The Charities Amendment Act 2023 was passed on 5 July.  With some provisions coming into force on 5 October 2023 and further provisions coming into force on 5 July 2024, NZ charities will need to quickly familiarise themselves with their new obligations.


In relation to a New Zealand charity, the Amendment Act defines officers as those able to exercise significant influence over substantial decisions of the charity.  This includes not only the trustees of charitable trusts, members of incorporated societies’ governing boards/committees, directors of charitable companies, etc. but also roles such as treasurers, CEO/CFOs, etc. of all NZ charitable entities.

The Amendment Act will both impose new obligations on and require new qualifications of officers.  The key new obligations are for all officers to assist the charity in delivering its charitable purpose and complying with its legal obligations.

A new qualification requirement prevents an individual becoming an officer if they have been convicted of an offence relating to the financing of terrorism under the Terrorism Suppression Act 2002, whether in New Zealand or elsewhere.  Should a disqualifying ground such as that apply to a (proposed) officer, the Charities Registration Board’s approval to waive that ground could be sought.

The Charities Registration Board also has the power to disqualify individuals/entities from serving as officers for a period of up to 5 years if, in acting as an officer, that individual/entity has engaged in serious wrongdoing in connection with their charity or failed significantly/persistently to meet their obligations under the Act.


A new duty has been imposed on charities by the Amendment Act, requiring them to review their governance procedures at least every 3 years.  Charities must consider whether their governance procedures:

  1. Are fit for purpose;
  2. Assist them to achieve their charitable purpose;
  3. Assist them in complying with the requirements of the Amendment Act.


The Department of Internal Affairs will now be able to exempt certain charities from providing more than a basic annual return regarding their financial information each year.  To be eligible for exemption, the charities must have total assets and total operating expenditure which both remain at all times below maximum financial thresholds prescribed by regulations.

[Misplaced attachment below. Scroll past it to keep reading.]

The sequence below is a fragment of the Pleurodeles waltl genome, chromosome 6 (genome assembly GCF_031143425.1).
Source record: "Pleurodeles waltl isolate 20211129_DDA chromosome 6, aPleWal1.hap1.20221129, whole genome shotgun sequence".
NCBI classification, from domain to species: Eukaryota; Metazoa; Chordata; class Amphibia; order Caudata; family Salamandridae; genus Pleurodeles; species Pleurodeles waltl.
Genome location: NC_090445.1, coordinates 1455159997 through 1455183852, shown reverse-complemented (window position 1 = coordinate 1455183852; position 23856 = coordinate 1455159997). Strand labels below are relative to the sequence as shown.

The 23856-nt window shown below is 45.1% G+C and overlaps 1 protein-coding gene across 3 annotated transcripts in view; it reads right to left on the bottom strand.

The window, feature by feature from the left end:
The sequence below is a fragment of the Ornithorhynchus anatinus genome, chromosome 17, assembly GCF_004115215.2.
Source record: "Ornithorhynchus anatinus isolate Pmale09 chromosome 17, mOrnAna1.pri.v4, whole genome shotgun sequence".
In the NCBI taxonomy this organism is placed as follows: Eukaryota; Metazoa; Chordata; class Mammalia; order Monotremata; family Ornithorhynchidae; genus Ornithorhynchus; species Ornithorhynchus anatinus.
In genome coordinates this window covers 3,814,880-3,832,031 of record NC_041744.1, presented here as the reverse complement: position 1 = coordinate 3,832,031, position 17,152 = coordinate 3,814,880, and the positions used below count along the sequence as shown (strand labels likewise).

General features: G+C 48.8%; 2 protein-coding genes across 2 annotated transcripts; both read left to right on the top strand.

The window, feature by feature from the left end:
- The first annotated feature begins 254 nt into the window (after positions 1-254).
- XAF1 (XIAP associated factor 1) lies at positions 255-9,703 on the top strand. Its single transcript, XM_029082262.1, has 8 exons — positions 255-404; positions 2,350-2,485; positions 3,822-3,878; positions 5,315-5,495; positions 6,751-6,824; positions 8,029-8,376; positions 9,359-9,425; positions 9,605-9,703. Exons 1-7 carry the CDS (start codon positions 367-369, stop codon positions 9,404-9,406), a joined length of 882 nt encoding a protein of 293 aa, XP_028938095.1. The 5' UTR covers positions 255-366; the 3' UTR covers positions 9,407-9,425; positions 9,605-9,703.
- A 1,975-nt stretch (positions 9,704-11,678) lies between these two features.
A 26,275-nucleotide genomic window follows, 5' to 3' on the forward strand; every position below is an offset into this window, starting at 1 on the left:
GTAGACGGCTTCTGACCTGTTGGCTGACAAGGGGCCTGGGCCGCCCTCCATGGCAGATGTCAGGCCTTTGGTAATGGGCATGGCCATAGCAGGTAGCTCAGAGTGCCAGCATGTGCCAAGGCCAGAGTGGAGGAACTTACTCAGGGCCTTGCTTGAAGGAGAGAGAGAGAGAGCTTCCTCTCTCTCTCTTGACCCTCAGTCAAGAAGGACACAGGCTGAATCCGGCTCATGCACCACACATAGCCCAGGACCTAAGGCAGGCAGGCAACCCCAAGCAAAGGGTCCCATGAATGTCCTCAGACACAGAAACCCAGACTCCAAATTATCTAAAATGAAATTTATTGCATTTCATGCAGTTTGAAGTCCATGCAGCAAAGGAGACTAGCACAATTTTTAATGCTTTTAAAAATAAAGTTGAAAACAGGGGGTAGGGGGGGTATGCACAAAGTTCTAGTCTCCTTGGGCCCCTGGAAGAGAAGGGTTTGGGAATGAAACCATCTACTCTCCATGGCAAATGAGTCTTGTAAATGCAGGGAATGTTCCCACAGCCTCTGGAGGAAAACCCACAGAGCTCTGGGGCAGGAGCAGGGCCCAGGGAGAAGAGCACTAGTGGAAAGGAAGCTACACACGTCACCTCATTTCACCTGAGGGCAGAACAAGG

As at the date of this article, those regulations have not been published.  However, DIA guidance indicates the maximum financial thresholds would be annual payments under $10,000 and total assets under $30,000.  That would make approximately 12% of New Zealand’s registered charities eligible for exemption.

Independent of the Amendment Act, DIA are also planning to increase reporting obligations for larger charities so that charities with annual operating expenses exceeding $140,000 will need to explain why they are holding their accumulated funds.


From 5 July 2024, decisions of Charities Services or the Charities Registration Board will be able to be appealed to the Taxation Review Authority instead of the High Court, and will have 2 months from the date of the decision to appeal, up from the current 20 working days.  This is expected to reduce the time and cost of appeals.  The Courts will handle appeals of decisions by the Taxation Review Authority.

If you operate a charity, it pays to be aware of your obligations, and obtain legal advice if you are concerned your practices or governing documents may not comply with those obligations.

Leading law firms committed to helping clients cost-effectively will have a range of fixed-price Initial Consultations to suit most people’s needs in quickly learning what their options are.  At Rainey Collins we have an experienced